Analysis of data was conducted using content analysis, a method which involves segmenting each interview into thematic categories. (Morse, 1995) Coding was used to categorize the topics that were identified. Coding is “the process of identifying persistent words, phrases, themes, or concepts within the data so that the underlying patterns can be identified and analyzed” (Morse, 1995). In order to address issues of validity, an external coder used the preliminary codebook to code two questions from the first interview that had been analyzed by the primary researcher. The external coder then met with the researcher to review and discuss each coded passage. This process resulted in an inter-rater reliability of 88%, with only three discrepancies out of 25 total coded passages. During this meeting, ways to improve the codebook were discussed and the decision was made to further reduce the number of categories. The researcher coded each of the interviews an additional two times, first by hand and then in NVivo.

The researcher then created a monitor survey instrument to assess the presence of program components by searching the organizations' websites. The monitor survey captured information on the following:

•  The school of public health's mission statement, goals, and/or purpose statement, specifically mention of concepts such as outreach and educating practitioners.

•  Descriptions of distance education programs on main school pages and in student catalogues. Subcategories of program descriptions included residency requirements, number of hours to complete degrees, and technology requirements.

•  How students were instructed to access student services, such as career counseling, advisement, registration, etc.

•  Student assessment tools and orientation and introductory units.

Findings from the monitor survey were loaded into NVivo and coded using the same codebook used for the interviews. The purpose of utilizing the monitor survey was to corroborate findings from the interviews and achieve data triangulation.

With the single-case analysis completed in the final recoding of the interviews corroborated by findings from the monitor survey, cross-case analysis was instigated. In keeping with the two group organization of the study, the researcher compared the presence of themes in Groups One and Group Two, schools receiving Graduate Certificate Program funds and those that did not. The emerging themes were found three times across the groups and at least once within each group. As there were no significant differences between Group One and Two, all findings were reported in aggregate. In the final cross-case analysis of all five schools, a theme was determined by its presence in at least three schools.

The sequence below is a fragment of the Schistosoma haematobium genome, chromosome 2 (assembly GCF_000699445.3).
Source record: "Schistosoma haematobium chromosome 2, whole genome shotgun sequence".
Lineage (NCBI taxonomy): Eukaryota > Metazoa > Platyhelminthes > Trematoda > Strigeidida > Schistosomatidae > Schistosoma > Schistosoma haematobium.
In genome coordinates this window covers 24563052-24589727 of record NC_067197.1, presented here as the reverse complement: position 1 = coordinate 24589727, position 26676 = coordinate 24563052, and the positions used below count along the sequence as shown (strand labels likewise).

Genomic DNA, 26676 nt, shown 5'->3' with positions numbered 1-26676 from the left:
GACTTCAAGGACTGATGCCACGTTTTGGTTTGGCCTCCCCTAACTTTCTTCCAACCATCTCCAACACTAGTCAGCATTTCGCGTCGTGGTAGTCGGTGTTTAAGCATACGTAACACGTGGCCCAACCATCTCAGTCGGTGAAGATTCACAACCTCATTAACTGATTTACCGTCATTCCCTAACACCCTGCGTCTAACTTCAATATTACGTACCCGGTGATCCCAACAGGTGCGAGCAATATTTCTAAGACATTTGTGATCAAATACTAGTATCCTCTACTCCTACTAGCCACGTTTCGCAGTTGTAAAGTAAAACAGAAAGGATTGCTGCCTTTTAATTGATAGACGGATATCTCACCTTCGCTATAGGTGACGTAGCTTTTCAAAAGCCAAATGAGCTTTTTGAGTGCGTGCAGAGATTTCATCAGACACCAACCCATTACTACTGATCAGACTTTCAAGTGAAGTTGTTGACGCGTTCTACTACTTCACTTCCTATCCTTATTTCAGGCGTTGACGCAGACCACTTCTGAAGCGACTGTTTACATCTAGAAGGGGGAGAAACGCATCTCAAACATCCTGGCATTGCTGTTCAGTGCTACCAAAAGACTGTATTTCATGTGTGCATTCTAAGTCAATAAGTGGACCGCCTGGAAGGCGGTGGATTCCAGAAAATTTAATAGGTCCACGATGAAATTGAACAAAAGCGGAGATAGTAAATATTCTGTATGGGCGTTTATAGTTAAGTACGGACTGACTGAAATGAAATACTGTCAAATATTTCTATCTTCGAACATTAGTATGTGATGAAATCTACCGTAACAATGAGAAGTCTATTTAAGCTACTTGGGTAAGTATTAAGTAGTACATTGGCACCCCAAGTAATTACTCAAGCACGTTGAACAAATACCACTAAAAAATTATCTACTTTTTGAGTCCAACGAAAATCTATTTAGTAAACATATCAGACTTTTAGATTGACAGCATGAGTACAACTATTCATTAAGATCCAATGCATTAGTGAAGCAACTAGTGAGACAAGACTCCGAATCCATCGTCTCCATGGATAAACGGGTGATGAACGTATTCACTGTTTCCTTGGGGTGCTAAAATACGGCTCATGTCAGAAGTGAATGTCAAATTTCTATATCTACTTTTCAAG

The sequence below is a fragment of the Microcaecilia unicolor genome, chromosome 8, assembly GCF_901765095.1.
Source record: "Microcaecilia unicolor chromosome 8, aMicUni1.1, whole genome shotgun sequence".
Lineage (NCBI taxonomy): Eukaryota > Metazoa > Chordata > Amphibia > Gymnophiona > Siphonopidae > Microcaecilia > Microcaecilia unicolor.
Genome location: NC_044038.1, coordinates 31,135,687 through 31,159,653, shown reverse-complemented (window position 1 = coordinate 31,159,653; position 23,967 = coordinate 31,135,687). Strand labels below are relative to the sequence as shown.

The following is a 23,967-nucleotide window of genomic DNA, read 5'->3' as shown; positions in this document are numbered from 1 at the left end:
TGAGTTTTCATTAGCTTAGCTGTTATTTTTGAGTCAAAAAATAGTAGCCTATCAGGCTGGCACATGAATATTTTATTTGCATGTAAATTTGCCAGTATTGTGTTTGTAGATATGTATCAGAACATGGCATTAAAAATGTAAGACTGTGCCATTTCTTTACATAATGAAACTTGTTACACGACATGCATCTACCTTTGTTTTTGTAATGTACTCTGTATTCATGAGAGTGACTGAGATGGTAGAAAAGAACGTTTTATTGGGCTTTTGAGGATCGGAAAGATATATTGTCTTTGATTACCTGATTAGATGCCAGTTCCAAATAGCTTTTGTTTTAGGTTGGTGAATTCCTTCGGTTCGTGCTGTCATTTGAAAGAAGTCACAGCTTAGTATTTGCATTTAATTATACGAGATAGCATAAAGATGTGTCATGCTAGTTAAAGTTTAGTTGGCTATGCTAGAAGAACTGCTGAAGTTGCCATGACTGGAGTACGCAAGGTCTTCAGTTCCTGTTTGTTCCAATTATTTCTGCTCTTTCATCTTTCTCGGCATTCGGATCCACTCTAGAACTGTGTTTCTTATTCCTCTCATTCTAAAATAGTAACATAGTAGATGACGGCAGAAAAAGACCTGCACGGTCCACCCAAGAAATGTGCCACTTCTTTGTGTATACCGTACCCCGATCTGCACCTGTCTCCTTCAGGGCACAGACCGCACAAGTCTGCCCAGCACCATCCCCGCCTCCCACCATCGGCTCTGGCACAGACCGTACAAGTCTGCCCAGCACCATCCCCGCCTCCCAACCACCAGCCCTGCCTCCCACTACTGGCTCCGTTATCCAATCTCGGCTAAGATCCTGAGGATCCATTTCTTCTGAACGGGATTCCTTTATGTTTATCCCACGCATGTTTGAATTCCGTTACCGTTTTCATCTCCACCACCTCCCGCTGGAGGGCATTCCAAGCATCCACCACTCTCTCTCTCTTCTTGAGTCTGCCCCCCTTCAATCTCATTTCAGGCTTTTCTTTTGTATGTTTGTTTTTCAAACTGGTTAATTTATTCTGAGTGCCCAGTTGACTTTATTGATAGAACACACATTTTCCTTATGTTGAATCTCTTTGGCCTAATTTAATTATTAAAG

Results

The researcher traced the diffusion process by analysis of the perceptions of the Distance Learning Coordinators (DLCs) within five SPHs gathered through a semi-structured interview and an analysis of data from a monitor survey of the organizations' websites. The results of the qualitative analysis are presented in seven categories of themes described below:

Motivation: Motivation to begin distance education programs included reaching out to public health professionals; fulfilling an assessed need; responding to the demand of external forces; and being motivating by an individual or champion. Four of the schools responded that reaching out to the public health practitioner was a primary motivation. As one participant said, they wanted to “do a better job of outreach to our professional public health community.” Another spoke directly of access for the student saying, “I think generally speaking it was to increase access to this type of education to students who otherwise would not have had the opportunity.”

Programs also were motivated by assessed need, needs identified through various research. For examples, schools mentioned research which had revealed a lack of formal public health training by practitioners and studies on trends in student enrollment. Closely related to assessed need was demand, expressed in various forms ranging from students asking for classes to organizations requesting distance education program proposals. All schools identified an instigating person, or a champion, as motivation. These champions were most often “faculty members, [who] sort of had some interest in distance education.”